Put on your best Trailer Man voice. For it's time to forget what you thought you knew about J.C. Chandor. We may have had him pigeonholed, after the excellent Margin Call, as a guy who could handle ensemble casts, wordy scripts and urban settings. But with the excellent All Is Lost, which debuted today at the Cannes Film Festival in an out of competition slot, he's forcibly removed himself from that pigeonhole.
Both films, in a way, feature men grappling with forces they can't possibly begin to understand, and both are good, but there the comparison ends. All Is Lost is a stunning achievement, a complete 180-degree shift from Margin Call, tracking a lone sailor (Robert Redford) as his solo pleasure cruise turns into a desperate fight for survival. Apart from an opening voiceover, and an odd line here and there, there are no words. Every part of the battle is etched on Redford's reassuringly craggy face as his sailor (he's never given a name; all we know is that his boat is called the Virginia Jean) fights a hull rupture, uncooperative weather and overwhelming odds.
There's none of the existential musings or flights of fantasy of Life Of Pi here. Apart from a couple of beguiling shots from underneath the waves of sharks circling a raft, this is purely about a struggle for survival. It's closer to Robert Zemeckis' Cast Away, only even more insular. There's no Wilson here for Redford to bond with and bounce off, and precious little levity. From the off, as the sailor is jolted awake by a hull rupture that floods and short circuits his only means of communication, we're pitched headlong into the fray.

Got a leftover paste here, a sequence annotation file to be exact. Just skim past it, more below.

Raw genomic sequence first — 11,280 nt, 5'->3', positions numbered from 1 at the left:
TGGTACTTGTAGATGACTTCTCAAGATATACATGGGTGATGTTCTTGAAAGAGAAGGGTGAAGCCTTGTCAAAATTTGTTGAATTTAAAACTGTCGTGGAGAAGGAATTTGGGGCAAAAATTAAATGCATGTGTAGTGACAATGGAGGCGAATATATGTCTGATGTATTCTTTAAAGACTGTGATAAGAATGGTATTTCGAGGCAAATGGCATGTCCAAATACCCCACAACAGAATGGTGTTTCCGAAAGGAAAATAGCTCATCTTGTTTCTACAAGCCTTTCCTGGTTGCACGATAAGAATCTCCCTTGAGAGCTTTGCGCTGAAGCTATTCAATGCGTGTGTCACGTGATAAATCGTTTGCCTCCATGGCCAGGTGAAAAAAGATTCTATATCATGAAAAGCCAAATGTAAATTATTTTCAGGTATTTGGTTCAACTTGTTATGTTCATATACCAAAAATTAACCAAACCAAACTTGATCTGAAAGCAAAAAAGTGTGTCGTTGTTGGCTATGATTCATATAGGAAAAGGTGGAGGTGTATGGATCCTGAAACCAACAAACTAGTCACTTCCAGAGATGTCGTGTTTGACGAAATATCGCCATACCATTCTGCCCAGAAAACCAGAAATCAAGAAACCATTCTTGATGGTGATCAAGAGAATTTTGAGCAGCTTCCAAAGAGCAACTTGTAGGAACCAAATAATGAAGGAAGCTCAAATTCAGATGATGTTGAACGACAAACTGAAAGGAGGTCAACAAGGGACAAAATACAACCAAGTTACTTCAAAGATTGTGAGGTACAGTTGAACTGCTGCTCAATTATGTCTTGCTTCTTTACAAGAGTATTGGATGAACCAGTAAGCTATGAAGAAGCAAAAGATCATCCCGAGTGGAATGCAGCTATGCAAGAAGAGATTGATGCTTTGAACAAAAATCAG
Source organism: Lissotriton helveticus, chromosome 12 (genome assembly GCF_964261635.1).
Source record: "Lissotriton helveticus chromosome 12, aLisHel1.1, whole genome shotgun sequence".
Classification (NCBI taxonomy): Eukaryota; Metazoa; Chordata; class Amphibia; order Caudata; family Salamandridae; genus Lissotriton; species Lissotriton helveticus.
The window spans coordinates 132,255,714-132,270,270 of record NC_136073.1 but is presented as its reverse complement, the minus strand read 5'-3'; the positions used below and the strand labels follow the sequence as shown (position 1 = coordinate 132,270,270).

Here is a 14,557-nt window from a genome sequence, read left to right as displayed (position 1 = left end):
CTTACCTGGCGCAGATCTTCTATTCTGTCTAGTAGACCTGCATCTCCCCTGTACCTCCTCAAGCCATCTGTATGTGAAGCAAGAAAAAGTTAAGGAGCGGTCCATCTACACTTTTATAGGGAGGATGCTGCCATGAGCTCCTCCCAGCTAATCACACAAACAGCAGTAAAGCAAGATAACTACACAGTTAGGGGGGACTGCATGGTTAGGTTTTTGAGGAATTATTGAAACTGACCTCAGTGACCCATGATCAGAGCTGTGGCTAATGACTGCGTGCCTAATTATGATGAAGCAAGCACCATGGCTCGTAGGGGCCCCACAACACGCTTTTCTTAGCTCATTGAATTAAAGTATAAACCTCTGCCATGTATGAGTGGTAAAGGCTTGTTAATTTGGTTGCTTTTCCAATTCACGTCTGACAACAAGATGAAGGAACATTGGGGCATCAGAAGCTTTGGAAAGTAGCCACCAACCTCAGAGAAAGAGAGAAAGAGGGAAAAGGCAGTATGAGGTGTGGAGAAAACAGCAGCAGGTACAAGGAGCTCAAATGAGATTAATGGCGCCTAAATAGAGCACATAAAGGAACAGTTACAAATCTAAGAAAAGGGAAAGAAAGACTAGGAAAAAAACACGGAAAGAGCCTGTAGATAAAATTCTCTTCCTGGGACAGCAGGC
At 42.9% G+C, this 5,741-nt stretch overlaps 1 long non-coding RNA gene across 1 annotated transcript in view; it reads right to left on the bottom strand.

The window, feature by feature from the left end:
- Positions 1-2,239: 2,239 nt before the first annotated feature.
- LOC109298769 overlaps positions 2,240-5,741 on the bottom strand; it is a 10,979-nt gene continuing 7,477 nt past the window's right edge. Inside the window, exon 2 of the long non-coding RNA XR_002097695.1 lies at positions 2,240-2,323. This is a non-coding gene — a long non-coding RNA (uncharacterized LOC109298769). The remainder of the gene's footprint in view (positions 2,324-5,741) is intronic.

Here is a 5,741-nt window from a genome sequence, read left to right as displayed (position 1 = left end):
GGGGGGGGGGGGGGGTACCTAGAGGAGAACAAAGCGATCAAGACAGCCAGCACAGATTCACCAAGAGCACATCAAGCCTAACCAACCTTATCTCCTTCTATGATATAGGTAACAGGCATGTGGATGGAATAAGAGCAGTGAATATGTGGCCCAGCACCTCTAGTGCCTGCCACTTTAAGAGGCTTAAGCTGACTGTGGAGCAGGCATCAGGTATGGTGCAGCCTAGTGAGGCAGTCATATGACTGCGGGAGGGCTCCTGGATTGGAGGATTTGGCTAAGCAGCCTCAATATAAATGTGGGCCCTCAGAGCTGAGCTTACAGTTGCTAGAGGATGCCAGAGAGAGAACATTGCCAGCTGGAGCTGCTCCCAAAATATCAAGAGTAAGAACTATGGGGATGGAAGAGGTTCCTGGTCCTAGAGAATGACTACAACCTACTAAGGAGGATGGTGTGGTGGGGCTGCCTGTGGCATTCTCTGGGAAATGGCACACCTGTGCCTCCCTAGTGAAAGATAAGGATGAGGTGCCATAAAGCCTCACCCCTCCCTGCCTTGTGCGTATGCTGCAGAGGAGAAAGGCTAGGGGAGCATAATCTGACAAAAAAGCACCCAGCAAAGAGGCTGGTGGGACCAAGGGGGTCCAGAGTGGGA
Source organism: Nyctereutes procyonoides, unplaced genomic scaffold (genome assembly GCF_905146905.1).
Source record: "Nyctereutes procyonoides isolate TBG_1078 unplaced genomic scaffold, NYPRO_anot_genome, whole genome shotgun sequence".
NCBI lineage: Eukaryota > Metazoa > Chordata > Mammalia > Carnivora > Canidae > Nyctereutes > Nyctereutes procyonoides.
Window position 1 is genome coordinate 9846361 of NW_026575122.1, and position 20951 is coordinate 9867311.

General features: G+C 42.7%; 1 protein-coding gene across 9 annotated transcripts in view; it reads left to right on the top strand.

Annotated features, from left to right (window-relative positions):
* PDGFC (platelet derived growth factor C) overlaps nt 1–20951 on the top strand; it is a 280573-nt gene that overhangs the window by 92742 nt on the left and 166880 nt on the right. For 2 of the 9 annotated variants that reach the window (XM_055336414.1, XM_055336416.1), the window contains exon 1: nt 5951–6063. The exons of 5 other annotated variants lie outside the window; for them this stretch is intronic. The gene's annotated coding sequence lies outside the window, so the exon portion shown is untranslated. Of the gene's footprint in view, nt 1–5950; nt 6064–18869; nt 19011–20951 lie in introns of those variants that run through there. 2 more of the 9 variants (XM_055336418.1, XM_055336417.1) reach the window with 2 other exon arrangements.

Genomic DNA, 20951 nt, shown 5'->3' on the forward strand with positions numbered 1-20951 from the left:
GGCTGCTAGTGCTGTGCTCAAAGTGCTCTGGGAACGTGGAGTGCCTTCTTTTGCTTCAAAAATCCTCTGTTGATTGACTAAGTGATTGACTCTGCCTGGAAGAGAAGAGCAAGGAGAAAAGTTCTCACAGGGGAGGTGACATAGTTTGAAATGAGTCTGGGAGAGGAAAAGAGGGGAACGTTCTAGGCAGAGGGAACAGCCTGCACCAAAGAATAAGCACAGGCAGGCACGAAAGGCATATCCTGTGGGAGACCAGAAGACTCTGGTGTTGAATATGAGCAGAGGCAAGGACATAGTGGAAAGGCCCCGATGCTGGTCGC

Chandor's restless, probing camera roots the whole thing in reality. A couple of slightly dodgy composites aside, the probable result of working with a budget that the guys from Margin Call could run up over a decent lunch, All Is Lost feels like it was shot almost entirely at sea. But it wouldn't work without Redford.
Already, there's been some debate here over whether Redford's performance might be awards-worthy. Our feeling is that it is. This isn't a showy, histrionic performance: only once does Redford's sailor really let the enormity of the situation overwhelm him, and even then his explosion of emotion is relatively contained. He doesn't rage at the heavens, or weep for the family he may be leaving behind. In that sense, no, it's not your typical awards season performance; good luck finding a clip for the Oscars from this one. Instead, this is a buttoned-down turn that's absolutely matter-of-fact. Redford's sailor is a no-nonsense guy, reacting to adversity with absolute stoicism.
More interestingly, though, this is a performance where Redford - now 76, no longer a Sundance Kid - really does seem to be acting his age, or close to it. Yes, the hair is still blond (well, closer to ginger now), with only white sideburns a dead giveaway, but the face is craggier, and he moves with the enforced slowness of a queue for the pension at the post office. This added vulnerability, coupled with that aforementioned stoicism, makes him easy to root for, even as all does indeed seem lost.
All Is Lost is out later in the year